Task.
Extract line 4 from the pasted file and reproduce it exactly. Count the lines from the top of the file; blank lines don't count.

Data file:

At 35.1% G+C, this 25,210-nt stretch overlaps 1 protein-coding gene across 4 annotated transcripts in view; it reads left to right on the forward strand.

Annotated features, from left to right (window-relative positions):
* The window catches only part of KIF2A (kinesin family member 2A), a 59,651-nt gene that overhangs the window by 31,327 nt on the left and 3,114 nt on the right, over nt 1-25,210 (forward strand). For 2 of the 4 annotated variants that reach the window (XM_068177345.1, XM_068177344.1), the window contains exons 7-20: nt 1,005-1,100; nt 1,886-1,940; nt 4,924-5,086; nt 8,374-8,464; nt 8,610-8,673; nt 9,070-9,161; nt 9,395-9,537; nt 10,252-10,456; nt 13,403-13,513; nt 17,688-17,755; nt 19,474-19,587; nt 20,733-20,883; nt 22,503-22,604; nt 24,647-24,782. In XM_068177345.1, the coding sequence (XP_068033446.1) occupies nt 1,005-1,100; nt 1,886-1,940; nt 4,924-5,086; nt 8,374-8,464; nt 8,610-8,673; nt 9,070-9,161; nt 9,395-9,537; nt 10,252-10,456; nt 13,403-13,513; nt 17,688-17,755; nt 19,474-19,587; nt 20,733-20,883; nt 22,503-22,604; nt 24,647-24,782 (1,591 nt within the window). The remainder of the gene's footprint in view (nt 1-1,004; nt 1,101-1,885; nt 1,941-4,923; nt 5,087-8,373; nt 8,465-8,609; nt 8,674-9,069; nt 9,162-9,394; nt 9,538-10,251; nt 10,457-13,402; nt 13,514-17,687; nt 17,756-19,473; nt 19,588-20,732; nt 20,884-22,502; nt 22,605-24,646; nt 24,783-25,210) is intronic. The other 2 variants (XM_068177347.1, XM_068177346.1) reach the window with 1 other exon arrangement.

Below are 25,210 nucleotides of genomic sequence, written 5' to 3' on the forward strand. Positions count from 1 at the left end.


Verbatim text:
Below are 25,210 nucleotides of genomic sequence, written 5' to 3' on the forward strand. Positions count from 1 at the left end.